Men aren’t de­signed to like fash­ion

Who needs nov­elty when you can wear some­thing that you know works?

The Jewish Chronicle - - Comment&analysis - JOE JOSEPH

EX­CUSE ME ladies, but would you mind leav­ing us for a mo­ment? We men have some­thing im­por­tant to dis­cuss, in pri­vate. Have they gone? Ok, guys: have you bought your snood for the win­ter yet? What? No, I hadn’t a clue what one was ei­ther, but ap­par­ently every­one was wear­ing them on the Mi­lan cat­walks. They’re THE thing this win­ter. Shall we go shop­ping for one to­gether? I see. You want to think about it.

Why do de­sign­ers do this in their cat­walk shows? Why show gar­ments that they know no man will ever wear? Para­dox­i­cally, it may be pre­cisely be­cause de­sign­ers know that men never im­i­tate any­thing worn by male mod­els on cat­walks that lib­er­ates them to in­dulge their wilder fan­tasies.

De­sign­ers cal­cu­late that they can make trousers from chicken skin if they want, be­cause no man is pay­ing any at­ten­tion any­way. Women’s cat­walk fash­ion is dif­fer­ent. Cou­turi­ers un­veil a new frock on the cat­walk in Mi­lan and 48 hours later there are knock-off copies in ev­ery high-street.

Male cat­walk mod­els? Men look at the news­pa­per pic­tures of men in pink silk suits, with shorts in­stead of trousers, the jacket lapels as wide as a Con­corde’s wing­span, and they as­sume that it must be a mod­ern ver­sion of Can­did Cam­era. They just turn the page and carry on wear­ing a suit whose style hasn’t changed very much in cen­turies. But snoods? Well, snoods may be dif­fer­ent. Ac­cord­ing to one male fash­ion jour­nal­ist writ­ing in a na­tional news­pa­per, there is “swift busi­ness in snoods. As in, a knit­ted tube which is worn around the neck like a scarf that has been joined up. I have a con­fes­sion: I’m a snood ad­dict. It solves the an­nual co­nun­drum of how to tie a scarf. If you try one new thing in ac­ces­sories this sea­son, make it a snood. Se­ri­ously.”

It’s the “se­ri­ously” that’s got me rat­tled. It’s like read­ing, “if you try one thing in hair­styles, try wear­ing your hair like Marge Simp­son’s. That’s how all men will be styling their hair this sea­son. Se­ri­ously.” That would get me rat­tled be­cause men rarely change their hair­style. Women wave mag­a­zine pho­tos at their hair­dresser and say, “Make my hair to look like this!” Men just say, “Like last time, only shorter.”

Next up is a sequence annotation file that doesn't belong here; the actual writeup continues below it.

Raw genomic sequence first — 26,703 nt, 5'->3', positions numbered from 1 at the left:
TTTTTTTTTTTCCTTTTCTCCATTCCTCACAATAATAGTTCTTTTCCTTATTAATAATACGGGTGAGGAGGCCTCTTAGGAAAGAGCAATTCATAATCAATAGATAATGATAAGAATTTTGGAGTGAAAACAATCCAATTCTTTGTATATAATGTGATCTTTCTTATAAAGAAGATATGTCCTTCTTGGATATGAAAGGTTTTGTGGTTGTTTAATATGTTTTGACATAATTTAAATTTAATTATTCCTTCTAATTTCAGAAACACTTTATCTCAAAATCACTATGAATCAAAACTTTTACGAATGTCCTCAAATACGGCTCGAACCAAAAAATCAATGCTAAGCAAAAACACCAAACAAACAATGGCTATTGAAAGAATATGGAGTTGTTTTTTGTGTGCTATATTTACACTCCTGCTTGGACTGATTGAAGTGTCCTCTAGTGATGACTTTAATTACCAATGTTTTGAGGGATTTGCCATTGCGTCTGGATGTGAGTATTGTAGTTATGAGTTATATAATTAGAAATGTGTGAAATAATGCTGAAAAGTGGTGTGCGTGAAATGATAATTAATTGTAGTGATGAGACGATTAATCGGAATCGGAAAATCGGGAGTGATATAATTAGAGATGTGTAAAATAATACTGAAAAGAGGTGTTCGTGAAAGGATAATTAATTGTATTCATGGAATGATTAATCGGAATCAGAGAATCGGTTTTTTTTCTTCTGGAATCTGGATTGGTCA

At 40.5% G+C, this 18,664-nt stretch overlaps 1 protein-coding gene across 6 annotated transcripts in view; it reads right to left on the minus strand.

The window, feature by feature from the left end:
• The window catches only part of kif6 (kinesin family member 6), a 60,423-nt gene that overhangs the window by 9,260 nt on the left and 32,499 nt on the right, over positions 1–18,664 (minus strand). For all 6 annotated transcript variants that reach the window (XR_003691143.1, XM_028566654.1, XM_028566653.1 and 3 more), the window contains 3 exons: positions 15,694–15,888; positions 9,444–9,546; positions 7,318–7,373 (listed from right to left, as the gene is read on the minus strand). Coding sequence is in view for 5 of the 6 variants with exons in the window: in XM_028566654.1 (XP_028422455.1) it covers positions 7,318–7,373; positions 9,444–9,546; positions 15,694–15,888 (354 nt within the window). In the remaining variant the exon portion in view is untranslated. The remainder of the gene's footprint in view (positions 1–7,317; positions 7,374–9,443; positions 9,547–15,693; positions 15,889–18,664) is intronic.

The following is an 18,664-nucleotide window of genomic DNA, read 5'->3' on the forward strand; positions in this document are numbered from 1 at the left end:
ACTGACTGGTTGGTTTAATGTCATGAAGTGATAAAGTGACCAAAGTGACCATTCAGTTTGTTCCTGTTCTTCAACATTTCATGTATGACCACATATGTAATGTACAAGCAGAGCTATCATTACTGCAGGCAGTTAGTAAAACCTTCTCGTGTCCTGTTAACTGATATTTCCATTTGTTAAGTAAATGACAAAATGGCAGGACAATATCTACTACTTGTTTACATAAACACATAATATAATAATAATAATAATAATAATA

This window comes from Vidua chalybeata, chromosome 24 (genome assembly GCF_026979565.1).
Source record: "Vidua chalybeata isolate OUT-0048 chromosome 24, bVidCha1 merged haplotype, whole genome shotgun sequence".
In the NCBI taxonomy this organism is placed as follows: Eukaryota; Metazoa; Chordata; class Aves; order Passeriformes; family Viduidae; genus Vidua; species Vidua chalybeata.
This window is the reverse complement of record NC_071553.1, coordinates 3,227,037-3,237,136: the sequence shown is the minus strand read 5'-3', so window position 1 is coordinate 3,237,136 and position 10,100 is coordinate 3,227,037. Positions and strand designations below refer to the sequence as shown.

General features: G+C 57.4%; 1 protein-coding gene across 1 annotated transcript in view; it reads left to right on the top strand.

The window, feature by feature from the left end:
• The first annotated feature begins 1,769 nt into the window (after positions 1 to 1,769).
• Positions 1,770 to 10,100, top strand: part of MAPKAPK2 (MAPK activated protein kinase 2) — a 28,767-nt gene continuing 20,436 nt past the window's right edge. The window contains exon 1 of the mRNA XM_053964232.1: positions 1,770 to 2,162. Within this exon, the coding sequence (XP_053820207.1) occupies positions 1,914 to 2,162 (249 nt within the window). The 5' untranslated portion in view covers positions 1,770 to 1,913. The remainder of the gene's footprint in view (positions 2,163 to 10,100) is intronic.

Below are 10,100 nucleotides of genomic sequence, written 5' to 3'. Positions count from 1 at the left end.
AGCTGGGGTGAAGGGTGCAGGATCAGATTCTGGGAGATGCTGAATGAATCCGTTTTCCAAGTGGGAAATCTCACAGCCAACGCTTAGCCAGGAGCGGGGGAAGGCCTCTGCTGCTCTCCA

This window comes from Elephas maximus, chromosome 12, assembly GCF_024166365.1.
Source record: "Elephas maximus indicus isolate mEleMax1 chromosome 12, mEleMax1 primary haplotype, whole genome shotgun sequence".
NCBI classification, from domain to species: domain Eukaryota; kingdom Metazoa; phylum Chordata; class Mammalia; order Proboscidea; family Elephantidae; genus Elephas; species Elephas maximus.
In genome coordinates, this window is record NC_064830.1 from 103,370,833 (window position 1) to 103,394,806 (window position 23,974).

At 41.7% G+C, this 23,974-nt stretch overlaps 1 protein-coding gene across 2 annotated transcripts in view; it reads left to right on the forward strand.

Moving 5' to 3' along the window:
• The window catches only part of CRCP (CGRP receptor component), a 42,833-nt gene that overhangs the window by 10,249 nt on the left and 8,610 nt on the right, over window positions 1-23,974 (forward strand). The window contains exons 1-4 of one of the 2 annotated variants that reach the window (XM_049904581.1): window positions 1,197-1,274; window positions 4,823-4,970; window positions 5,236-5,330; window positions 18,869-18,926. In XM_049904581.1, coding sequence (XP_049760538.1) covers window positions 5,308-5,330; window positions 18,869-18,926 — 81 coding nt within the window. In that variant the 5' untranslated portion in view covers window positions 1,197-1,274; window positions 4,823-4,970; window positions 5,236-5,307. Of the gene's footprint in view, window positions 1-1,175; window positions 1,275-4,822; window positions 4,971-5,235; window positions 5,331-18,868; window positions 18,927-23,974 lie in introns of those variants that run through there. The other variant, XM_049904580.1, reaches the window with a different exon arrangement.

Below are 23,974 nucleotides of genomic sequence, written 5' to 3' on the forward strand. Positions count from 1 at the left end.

Men like a fa­mil­iar rou­tine. They want to be able to re­turn to a shoe shop and buy the ex­act same shoes they bought ten years ear­lier. They don’t want to be told, “Sorry, we don’t make that style any more.”

Why change things just for nov­elty’s sake? Imag­ine if your rabbi said, “I’ve been think­ing, and I’ve de­cided that the tunes we’ve been singing for eons could do with more zip. So I’ve re-scored the en­tire Shab­bat ser­vice to tunes from South Pa­cific. I think you’ll like it!” Or if you were at shul on Yom Kip­pur and, at the end of the day, in­stead of blow­ing the sho­far they blow a trum­pet or a sax­ophonone in­stead. For a change.

But, who knows? Maybe it’s time we men cut loose a lit­tle. And with win­ter on the doorstep, snoods may be a good place for us to start. Be­cause, frankly, who needs that an­nual co­nun­drum of how to tie a scarf? No, se­ri­ously. Wait a sec­ond, I mis-typed that. That should have read.... No. Se­ri­ously.

Joe Joseph is a writer for The Times

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